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SERGEANT BLUFF -- With peak influenza season still a few months away, patients infected with the virus are beginning to trickle into clinics and urgent care facilities in Siouxland. 

During the last flu season, which some local providers categorized as one of the worst they've seen in their careers, the influenza vaccine wasn't well-matched to strains of the virus that were circulating; and 270 people died in Iowa from the flu, according to the Iowa Department of Public Health.

So far this flu season, Dr. Jason Losee, a family physician at UnityPoint Clinic Family Medicine Sergeant Bluff, said reported flu strains seem to fit "very well" with the vaccine that has been released. According to the Centers for Disease Control and Prevention, the annual flu vaccine, which prevents an estimated 40 to 60 percent of flu illness, is the best way to protect against the virus.

"As they're monitoring the flu strains that have been reported, we're not ahead of previous years," Losee said. "Evidence so far doesn't point towards a particularly bad (season)."

Influenza activity is currently low in the state, according to the Iowa Department of Public Health, which mirrors the situation nationwide. The CDC noted small increases in flu activity in 13 states -- Arizona, Connecticut, Georgia, Idaho, Kentucky, Louisiana, Maryland, Massachusetts, New Hampshire, New Jersey, North Dakota, Oregon and Texas -- in its most recent weekly influenza surveillance report. Influenza A viruses have predominated in the country since the beginning of July, according to the CDC.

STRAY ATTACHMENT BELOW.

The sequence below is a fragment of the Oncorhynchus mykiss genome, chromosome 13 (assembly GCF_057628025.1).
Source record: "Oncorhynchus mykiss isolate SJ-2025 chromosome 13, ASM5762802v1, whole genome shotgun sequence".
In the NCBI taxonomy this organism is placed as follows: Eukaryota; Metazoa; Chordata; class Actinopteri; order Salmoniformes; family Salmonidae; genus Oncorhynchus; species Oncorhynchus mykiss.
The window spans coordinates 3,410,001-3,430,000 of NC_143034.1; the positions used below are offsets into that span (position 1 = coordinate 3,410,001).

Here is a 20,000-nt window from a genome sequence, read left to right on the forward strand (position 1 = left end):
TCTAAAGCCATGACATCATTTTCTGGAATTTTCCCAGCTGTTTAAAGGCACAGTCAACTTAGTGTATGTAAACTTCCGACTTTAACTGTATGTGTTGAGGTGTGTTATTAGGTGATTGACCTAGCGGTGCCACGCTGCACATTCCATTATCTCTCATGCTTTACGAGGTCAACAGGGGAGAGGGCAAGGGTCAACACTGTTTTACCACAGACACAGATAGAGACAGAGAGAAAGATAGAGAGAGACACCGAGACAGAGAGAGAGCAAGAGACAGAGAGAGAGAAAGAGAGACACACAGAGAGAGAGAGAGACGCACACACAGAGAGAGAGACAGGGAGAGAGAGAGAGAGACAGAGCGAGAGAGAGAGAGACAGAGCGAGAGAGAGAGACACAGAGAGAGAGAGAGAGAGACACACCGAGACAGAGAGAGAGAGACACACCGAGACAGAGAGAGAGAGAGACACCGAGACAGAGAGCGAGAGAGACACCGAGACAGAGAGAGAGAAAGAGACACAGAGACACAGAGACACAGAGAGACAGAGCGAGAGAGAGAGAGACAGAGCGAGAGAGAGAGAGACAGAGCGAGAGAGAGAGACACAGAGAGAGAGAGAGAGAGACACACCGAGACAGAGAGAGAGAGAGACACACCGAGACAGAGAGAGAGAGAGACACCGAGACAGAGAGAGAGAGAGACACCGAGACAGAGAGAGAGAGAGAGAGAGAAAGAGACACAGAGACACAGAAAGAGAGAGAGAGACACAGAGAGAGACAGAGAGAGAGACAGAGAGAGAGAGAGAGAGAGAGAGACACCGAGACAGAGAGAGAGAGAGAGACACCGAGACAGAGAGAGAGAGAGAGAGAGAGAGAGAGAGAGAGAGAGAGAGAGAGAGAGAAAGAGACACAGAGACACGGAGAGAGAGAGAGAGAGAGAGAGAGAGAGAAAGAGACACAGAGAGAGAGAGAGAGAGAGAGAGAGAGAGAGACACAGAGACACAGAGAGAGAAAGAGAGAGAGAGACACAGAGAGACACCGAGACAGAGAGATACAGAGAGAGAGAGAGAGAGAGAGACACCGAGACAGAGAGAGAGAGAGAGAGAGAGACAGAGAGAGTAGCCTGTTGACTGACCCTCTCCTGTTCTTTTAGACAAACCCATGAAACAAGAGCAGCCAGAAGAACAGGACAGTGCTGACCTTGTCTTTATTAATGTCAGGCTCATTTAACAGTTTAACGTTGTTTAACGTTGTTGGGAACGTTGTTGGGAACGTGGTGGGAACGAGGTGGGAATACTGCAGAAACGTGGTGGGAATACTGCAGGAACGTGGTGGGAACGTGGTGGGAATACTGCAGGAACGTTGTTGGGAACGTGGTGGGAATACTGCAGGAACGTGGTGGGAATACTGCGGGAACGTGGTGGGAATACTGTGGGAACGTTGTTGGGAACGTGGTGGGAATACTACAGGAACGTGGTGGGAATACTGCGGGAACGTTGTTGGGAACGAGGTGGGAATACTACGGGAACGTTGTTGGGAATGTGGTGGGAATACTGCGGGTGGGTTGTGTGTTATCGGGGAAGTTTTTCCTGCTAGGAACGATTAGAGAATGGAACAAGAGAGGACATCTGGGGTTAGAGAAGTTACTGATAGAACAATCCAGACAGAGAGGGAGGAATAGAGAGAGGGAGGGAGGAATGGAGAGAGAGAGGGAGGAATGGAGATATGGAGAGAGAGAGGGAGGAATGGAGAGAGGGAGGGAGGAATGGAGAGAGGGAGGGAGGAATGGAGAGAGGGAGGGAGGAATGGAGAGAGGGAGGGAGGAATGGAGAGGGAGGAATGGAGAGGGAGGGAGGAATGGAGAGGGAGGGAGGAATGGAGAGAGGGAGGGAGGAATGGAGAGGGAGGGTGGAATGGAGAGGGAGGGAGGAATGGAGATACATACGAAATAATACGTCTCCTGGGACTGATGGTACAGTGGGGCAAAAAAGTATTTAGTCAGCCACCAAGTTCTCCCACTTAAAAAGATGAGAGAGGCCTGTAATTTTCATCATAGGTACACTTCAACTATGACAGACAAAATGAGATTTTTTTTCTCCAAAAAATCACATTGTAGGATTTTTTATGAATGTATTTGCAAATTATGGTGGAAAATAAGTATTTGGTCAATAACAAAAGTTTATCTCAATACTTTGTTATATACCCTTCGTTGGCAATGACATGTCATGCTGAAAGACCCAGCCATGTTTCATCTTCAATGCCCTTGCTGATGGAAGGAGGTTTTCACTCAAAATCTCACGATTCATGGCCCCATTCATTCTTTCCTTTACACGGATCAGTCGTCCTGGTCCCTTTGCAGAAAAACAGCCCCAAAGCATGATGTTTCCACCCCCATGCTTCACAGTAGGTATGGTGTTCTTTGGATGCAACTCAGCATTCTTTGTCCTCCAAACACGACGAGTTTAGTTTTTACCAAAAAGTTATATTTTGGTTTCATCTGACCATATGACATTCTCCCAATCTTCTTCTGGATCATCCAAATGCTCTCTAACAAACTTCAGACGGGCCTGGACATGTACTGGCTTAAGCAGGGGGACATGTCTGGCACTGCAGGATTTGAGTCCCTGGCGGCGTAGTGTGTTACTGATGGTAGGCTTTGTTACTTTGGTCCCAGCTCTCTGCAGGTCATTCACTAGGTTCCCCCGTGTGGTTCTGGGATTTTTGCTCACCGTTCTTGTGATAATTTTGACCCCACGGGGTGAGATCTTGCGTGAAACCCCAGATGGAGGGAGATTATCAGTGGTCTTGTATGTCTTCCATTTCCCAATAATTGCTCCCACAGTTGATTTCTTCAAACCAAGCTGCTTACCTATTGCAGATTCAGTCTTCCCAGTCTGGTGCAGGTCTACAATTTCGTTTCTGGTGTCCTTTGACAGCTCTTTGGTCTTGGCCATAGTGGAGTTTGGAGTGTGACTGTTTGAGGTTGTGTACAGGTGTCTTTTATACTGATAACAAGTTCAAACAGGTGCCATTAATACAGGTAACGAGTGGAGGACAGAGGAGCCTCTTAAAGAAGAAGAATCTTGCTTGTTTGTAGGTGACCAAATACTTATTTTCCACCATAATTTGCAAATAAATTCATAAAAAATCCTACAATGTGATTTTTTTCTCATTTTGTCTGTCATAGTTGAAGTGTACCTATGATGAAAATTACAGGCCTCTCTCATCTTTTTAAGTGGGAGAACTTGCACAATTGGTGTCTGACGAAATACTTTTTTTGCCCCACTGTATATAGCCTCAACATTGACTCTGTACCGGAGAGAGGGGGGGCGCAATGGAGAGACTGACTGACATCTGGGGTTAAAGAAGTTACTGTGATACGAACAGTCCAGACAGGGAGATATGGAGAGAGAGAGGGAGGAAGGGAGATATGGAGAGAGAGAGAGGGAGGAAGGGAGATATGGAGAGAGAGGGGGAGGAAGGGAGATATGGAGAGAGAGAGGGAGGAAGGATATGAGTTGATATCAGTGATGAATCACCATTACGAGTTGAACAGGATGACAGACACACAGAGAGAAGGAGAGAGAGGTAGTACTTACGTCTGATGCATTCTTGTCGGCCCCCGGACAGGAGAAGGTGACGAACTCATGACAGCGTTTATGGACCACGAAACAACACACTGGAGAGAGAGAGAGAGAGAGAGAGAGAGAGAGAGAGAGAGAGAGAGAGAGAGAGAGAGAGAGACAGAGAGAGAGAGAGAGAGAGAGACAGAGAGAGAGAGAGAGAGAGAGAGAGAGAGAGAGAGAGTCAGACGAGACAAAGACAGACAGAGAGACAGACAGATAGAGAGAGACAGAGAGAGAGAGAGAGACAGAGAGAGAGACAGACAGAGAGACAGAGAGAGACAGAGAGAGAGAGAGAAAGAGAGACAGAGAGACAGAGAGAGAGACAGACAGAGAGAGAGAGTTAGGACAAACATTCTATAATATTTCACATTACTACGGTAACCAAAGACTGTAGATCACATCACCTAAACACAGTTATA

Besides getting vaccinated, Losee said Siouxlanders can prepare for flu season by being more aware of germs in general and practicing good hand-washing on a regular basis with soap and hot water. 

"Not just influenza, but cold viruses are everywhere. They're in the environment, even if they're not making somebody sick at the time," he said. "Everything we touch has bacteria and viruses on it."

Flu symptoms, such as tiredness, cough, sore throat and nasal congestion, overlap with allergy, cold and sinus infection symptoms. Losee said the presence of body aches and fever are more indicative of influenza.

"If somebody is feeling body aches, profound fatigue -- which is more common with influenza than a cold -- headache and cough, then they should get checked out as soon as possible," he said. "The antiviral medicines that we have can help decrease the duration and severity of symptoms some."

Antiviral medications must be taken within 48 hours of the onset of symptoms. This flu season, the drug Xofluza, which was just approved by the FDA last month, joins Tamiflu as a treatment option. Losee said a local pharmacist told him Xofluza wasn't in stock, but could be ordered at a cost of about $150 out of pocket.

"Tamiflu, if you have influenza, is a twice-daily dose for five days, whereas this new medication is a one-time dose, so there's some convenience in the dosing," he said.

Losee said research seems to indicate that Xofluza can clear the virus from body more rapidly than Tamiflu, but he said the time it takes both drugs to reduce symptoms is about the same.

"It hasn't necessarily, so far, been shown to make somebody feel better faster, even though there may be some evidence that the virus is cleared away faster," he said of Xofluza. "That's probably because there's still a period of time where, even if you kill off a virus or a bacteria, there's still a healing process that has to happen in the body."

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